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Govt of SA v Grootboom and others

FACTS - A community of squatters, evicted from an informal settlement in Wallacedene had set up minimal shelters of plastic and other materials at a sports centre adjacent to Wallacedene community centre. - They lacked basic sanitation or electricity. - The group brought an action under sections 26(the right of access to adequate housing) and 28 (children's right to basic shelter) of the South African Constitution for action by various levels of government. - HC, relying on the principles of judicial deference outlined by the Constitutional Court in the Soobramoney case, found that the respondents had taken reasonable measures within available resources to achieve the progressive realisation of the right to have access to adequate housing as required by s. 26(2) of the Constitution - However, because the right of children to shelter in article 28 was not subject to available resources, HC held that the applicants were entitled to be provided with basic shelter - On appeal to the Constitutional Court the Court found no violation of s. 28 but found instead a violation of the right to adequate housing in s.26. The Court held that article 26 obliges the state to devise and implement a coherent, co-ordinated housing programme and that in failing to provide for those in most desperate need the government had failed to take reasonable measures to progressively realize the right to housing - The Court ordered that the various governments devise, fund, implement and supervise measures to provide relief to those in desperate need - The South African Human Rights Commission agreed to monitor and if necessary report on the governments' implementation of this order ENFORCEMENT OF THE DECISION AND OUTCOMES: - The decision had a major impact on housing policy in South Africa. Most municipalities put in place a "Grootboom allocation" in their budgets to address the needs of those in desperate need - The applicants were provided with basic amenities as a result of a settlement reached prior to the hearing of the case by the Constitutional Court, but the results of the decision for the community have been disappointing. - Further legal action was taken to enforce the remedy against the local government. SIGNIFICANCE OF THE CASE:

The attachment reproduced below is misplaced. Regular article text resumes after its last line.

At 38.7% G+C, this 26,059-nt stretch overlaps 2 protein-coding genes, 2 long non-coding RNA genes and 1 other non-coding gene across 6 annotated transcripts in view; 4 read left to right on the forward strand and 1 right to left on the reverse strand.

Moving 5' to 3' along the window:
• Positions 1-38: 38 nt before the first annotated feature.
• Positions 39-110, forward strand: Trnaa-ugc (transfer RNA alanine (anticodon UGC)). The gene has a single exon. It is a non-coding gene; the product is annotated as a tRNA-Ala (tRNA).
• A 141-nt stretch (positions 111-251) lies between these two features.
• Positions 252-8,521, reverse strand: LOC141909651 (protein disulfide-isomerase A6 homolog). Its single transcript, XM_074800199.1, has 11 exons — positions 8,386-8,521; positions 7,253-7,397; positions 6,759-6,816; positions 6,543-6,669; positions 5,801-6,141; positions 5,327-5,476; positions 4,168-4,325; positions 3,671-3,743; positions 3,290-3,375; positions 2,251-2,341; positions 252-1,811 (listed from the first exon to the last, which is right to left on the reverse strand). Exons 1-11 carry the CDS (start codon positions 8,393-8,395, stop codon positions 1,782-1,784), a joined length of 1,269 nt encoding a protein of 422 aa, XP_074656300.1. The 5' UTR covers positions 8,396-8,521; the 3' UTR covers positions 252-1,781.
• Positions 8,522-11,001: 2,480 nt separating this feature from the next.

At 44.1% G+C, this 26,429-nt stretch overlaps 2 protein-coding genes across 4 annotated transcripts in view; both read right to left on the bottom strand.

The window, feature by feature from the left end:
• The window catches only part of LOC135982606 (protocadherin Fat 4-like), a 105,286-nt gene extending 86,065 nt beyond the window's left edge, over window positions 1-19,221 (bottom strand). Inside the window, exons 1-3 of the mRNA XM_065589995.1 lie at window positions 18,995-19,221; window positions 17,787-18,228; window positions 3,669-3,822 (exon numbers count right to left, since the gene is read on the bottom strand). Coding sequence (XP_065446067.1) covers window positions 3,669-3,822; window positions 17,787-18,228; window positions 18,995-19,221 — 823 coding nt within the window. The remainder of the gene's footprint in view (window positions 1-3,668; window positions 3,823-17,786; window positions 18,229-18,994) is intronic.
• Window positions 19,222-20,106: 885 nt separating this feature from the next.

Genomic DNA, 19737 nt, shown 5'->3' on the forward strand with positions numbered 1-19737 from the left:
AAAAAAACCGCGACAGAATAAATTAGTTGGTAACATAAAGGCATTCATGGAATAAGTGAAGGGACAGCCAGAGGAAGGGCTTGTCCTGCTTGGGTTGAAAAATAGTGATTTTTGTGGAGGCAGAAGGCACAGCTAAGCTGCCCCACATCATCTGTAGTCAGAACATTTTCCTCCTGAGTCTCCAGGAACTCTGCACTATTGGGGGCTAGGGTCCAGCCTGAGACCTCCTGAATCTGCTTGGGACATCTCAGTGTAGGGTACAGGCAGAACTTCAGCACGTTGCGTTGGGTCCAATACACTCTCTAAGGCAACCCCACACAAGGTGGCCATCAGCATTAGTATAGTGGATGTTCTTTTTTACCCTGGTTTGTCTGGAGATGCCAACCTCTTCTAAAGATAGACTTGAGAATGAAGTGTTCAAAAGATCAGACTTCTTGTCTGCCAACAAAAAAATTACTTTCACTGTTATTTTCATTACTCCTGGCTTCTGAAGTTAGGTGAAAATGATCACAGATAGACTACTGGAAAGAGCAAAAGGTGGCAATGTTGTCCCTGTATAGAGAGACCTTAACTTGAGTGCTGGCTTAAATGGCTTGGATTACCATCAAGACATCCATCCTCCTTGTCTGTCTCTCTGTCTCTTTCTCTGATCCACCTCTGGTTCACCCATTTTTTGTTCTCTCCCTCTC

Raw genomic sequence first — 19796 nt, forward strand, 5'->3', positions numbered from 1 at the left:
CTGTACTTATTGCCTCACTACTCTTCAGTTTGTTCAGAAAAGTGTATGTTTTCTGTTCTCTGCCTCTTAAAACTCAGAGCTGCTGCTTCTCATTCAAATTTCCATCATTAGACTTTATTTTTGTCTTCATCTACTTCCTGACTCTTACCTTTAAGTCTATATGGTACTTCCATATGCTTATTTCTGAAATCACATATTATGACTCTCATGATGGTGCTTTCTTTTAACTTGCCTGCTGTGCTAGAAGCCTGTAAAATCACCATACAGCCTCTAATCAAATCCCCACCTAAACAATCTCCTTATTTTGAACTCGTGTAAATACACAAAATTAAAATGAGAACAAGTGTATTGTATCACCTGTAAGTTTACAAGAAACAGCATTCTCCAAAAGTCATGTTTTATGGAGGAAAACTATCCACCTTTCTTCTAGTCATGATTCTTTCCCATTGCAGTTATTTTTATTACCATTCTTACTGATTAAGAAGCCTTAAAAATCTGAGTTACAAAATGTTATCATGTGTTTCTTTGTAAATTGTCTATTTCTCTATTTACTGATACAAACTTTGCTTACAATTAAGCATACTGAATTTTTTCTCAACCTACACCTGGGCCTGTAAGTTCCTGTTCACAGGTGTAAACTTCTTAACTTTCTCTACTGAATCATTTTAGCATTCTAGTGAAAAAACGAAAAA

- This is probably the most cited ESC rights case, laying the foundation for subsequent successful ESC rights claims in South Africa and elsewhere - The Court lays the foundation for the justiciability of the obligation to progressively realize ESC rights, which the Court will review on the basis of the reasonableness test, and exercise deference, where appropriate, at the stage of remedy - The ruling places the adjudication of ESC rights within a familiar framework to courts in all jurisdictions and modifies the rationality review standard adopted in the earlier Soobramoney case.